Distiller magazine

Distiller_Fall 2015

Distiller magazine a publication of the American Distilling Institute, the Voice of Artisan Distilling; devoted to the craft spirits industry: vendors and distillers alike.

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Page 26 of 139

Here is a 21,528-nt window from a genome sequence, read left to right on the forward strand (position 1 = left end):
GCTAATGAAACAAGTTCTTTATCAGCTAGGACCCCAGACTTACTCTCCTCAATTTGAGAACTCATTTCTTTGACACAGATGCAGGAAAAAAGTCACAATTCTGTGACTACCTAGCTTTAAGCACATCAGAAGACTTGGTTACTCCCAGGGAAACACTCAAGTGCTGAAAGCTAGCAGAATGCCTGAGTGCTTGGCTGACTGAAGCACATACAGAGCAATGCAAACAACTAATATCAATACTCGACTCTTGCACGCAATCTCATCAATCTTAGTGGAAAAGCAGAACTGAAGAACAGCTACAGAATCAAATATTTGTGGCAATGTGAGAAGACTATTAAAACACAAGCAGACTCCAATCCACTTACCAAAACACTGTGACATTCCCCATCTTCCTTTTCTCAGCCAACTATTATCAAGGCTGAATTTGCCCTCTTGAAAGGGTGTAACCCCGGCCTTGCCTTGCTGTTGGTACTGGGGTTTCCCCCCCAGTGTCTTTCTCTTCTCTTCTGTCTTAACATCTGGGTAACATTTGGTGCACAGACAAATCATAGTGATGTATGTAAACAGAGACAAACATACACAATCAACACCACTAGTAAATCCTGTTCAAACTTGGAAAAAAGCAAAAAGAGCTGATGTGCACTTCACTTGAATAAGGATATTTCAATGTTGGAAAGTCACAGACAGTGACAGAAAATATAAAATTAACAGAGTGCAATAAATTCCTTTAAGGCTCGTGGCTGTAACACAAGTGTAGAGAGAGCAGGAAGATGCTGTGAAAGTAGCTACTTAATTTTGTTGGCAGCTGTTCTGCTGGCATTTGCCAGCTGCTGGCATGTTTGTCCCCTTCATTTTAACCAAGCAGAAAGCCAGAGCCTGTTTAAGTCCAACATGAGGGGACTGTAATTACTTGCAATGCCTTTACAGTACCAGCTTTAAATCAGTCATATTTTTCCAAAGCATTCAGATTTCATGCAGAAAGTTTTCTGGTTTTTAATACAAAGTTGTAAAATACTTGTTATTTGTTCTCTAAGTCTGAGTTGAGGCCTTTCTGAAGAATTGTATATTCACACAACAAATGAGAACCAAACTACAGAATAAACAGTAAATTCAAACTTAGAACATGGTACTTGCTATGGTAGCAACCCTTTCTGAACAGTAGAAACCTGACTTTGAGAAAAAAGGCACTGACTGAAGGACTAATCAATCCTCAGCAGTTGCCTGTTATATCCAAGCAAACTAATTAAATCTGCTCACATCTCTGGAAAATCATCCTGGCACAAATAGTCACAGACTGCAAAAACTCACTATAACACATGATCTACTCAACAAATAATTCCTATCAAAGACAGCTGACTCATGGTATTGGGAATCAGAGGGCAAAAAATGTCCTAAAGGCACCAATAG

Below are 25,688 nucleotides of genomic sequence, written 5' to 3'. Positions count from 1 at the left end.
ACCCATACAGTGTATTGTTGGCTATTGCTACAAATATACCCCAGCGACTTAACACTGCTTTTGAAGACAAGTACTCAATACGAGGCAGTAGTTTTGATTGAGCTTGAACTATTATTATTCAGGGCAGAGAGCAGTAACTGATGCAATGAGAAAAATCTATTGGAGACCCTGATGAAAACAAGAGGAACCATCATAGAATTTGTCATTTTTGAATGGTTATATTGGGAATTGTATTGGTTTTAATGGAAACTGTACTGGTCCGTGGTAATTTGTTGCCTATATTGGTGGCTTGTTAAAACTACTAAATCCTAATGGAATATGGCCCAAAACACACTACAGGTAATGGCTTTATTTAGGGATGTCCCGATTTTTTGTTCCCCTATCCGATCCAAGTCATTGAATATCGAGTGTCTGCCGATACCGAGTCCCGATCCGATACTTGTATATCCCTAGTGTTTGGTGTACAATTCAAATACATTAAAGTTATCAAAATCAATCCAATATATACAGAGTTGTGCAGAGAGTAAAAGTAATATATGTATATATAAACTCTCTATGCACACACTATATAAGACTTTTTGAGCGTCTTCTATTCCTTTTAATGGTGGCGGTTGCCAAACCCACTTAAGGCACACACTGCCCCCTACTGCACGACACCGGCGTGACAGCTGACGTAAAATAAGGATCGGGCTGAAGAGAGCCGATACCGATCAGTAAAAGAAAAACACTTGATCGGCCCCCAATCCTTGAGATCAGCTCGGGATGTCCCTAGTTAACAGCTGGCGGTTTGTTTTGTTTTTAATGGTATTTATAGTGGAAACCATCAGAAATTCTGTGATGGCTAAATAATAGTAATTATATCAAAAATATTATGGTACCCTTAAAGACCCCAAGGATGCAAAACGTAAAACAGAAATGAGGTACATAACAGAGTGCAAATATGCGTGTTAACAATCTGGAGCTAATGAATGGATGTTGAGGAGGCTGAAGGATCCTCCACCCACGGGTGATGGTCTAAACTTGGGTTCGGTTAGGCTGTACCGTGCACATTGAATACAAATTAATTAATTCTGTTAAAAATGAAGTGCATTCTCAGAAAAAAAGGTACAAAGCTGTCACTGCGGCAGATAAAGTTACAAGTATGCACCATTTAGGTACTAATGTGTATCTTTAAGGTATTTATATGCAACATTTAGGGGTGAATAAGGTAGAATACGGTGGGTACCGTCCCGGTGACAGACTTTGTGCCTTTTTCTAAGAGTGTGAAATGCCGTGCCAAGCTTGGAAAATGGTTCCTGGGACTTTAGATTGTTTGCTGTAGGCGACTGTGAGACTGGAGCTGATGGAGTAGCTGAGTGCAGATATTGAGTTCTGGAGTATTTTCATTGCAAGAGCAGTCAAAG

FALL 2015 distiller 27 E ighty-two years ago, when Prohibition was repealed, laws treated distilleries as industrial factories producing goods for a national market, not as local producers of artisan spirits. Laws establishing the three-tier and state control distribution systems after repeal did not take into consideration that small-scale distillers would want to sell spirits direct to consumers in their local market. At the time, there was no real reason for states to consider such a thing. Both before and after prohibi- tion, the distilling industry experienced a period of significant consolidation. It wasn't until 1982, nearly half a century after prohibition's repeal, that Jörg Rupf and Hubert Germain-Robin (together with Ansley Coale) founded the first two micro-distilleries and inaugurated the craft-distilling renaissance. Until recently, most new craft distilleries were built without tasting rooms because state laws prohibited small distillers from offering samples or selling spirits direct to consumers. However, as the number of small distilleries has continued to grow and consumers have demanded greater freedom to interact with producers, state laws have begun to change. Distillers of all sizes know—and state legislators have started to realize—that allowing consumers direct access to taste and buy spirits from the source increases more than just a distillery's profitability. Tasting rooms selling samples, bottles and even cocktails made with their spirits has a multiplier effect that spreads through local and state economies. Although the current national boom in the popularity of bourbon has been good for Kentucky, distillery tourism in the Bluegrass State has had a significant and positive impact on the state's econ- omy. In 1999, the Kentucky Distillers' Association (KDA) founded the Kentucky Bourbon Trail with six distill- eries. Today the tour has nine heritage distilleries and another nine distilleries on the Kentucky Bourbon Trail Craft Tour. Visitors are allowed to sample bourbon and purchase bottles. e Kentucky Bourbon Trail drew 627,032 individual visits to member distilleries, and the Craft Tour an additional 96,471 visits in 2014. In the economic impact report released in 2014, KDA estimates that 73% of the visitors on the trail come to Kentucky specifically to visit distilleries. Based on the approximately 15,000 visitors that turned in their passports annually, KDA estimates that bourbon tourism generated more than $5 million in lodging, transportation, meals and other purchases. Out of that, about $615,000 went to state and local governments in the form of sales taxes, lodging taxes, income taxes and payroll taxes. at $5 million also supports about 104 jobs state wide, for a total increase in economic activity of $7.5 million. With individual distilleries on the Craft Tour reporting estimates of 20,000 visitors annually, it is likely the overall economic impact is far greater. In New York State, distillery tourism is growing in popularity and the eco- nomic benefits are reaching far beyond the money tourists spend on lodging, transportation and meals. In 2007, New York passed the Farm Distillery Act, which allowed small-scale distillers to produce 35,000 gallons of liquor per year, offer three samples of their spirits, and sell bottles directly to consumers as long as at least 50% of the agricultural products used to make the spirits were grown in New York. is law opened the door for distillery tourism and similar economic benefits in lodging, transportation, meals and other retail purchases seen in Kentucky. However, by tying the law to the use of state- grown agricultural products, the eco- nomic effects of distillery tourism have DISTILLERY TOURISM RISE Big Benefits for Local Communities BY ERIC ZANDONA ON THE

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